On a more amusing note, I should observe that Diggins casually name drops her myriad sponsors at only one point in the entire book, a chapter describing the PyeongChang Olympics. (“I like to put on my Bose headphones … I ate some Pro-Bar sports gummies and drank more Nuun endurance sports drink. … one of the awesome Salomon reps knocked the snow from my boots … I looked down at the palms of the gloves that I’d custom-designed with Swix.”) If this is a wry commentary on the implications of Rule 40 of the Olympic Charter, which effectively muzzles athletes’ ability to thank their personal sponsors at the one time every four years that they actually have a global media spotlight – and Diggins is too smart for this to be anything but – then it is a masterpiece of Midwestern-nice trolling from a universally beloved athlete. Well done.
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It seems worth asking, perhaps more so for this book than for others, why the author took the time to write it. Writing a book isn’t easy, even with an as-told-to co-author, and many athletes training 800 hours a year do not undertake a book-length literary endeavor as a downtime bagatelle.
Indeed, consider that Diggins didn’t really need the fame; she has over 122,000 Instagram followers, who respond to her every pronouncement with reactions somewhere between affirmation and adulation. She likely didn’t need the money; she’s not as wealthy from this sport as she would be if she lived in Norway, where Johaug and Klæbo et al. have a ubiquitous advertising presence and lucrative endorsement deals, but she has earned hundreds of thousands of dollars in prize money, and in the acknowledgments she thanks her Chicago-based agent and his team for “years of helping me tell my story to the world with our partners,” which is not something you say if your parents are still funding your ski career. And she didn’t need to bolster her own image; she has a beloved reputation on two continents, and is a hero to skiers young and old.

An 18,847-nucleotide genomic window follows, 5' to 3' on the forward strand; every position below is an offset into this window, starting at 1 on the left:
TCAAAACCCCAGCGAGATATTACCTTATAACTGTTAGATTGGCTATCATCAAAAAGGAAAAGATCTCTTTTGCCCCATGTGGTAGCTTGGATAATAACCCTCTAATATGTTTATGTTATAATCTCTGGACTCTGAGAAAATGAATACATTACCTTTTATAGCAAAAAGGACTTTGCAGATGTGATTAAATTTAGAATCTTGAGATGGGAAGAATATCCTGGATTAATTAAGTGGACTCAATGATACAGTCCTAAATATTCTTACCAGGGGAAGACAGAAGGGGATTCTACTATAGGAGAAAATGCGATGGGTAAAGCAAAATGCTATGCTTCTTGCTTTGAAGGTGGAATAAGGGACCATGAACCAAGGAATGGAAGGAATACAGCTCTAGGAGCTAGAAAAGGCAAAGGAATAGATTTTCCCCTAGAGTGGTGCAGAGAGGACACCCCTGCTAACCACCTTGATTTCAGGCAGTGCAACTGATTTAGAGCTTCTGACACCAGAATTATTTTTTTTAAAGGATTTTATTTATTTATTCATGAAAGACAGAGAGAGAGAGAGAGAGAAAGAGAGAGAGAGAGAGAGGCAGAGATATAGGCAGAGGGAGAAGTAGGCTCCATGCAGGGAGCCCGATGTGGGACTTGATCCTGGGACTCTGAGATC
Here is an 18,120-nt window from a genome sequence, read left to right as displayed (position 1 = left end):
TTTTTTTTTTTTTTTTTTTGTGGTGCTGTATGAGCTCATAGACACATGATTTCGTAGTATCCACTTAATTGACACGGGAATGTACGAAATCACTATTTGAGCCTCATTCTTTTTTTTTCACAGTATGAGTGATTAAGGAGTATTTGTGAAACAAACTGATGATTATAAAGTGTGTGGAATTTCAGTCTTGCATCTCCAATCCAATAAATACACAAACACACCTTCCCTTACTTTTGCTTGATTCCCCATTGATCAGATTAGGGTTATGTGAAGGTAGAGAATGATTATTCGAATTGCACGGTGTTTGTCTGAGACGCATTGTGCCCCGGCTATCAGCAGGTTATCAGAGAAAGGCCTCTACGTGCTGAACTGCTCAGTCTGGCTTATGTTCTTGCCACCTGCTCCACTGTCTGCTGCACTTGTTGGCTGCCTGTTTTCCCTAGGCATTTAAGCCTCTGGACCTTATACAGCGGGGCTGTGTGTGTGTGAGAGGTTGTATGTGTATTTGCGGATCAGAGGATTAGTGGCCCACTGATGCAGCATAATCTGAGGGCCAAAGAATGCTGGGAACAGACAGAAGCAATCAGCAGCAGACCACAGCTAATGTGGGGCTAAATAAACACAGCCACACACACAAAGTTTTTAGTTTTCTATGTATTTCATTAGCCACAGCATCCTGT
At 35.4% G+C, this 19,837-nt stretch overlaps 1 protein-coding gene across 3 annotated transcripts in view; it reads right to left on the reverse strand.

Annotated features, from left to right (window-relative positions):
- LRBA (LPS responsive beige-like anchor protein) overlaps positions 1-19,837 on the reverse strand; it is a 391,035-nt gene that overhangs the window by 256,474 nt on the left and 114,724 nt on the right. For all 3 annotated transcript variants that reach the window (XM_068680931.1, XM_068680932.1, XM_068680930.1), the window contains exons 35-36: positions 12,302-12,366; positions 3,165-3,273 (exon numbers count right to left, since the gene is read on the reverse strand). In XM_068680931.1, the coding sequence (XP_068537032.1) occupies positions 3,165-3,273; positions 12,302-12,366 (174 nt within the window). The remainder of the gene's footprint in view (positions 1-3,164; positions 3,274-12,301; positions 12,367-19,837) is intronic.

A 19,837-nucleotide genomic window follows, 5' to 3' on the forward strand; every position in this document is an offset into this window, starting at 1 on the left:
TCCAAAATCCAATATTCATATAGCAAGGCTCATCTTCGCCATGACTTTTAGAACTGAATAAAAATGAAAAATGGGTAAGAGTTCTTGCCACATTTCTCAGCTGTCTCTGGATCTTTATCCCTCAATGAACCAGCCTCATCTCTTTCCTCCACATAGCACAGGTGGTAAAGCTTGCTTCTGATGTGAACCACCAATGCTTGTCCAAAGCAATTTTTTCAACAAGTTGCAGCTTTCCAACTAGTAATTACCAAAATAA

The conclusion is likely that Diggins wrote this book because she wanted to, or, more specifically, because she felt like she had a story that she wanted to be told. If you care about Diggins, sports, or being yourself, I submit that her story is worth listening to.
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The article has been edited to reflect the fact that it was Leo Tolstoy who wrote that “Happy families are all alike,” not Fyodor Dostoevsky.
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Gavin Kentch wrote for FasterSkier from 2016–2022. He has a cat named Marit.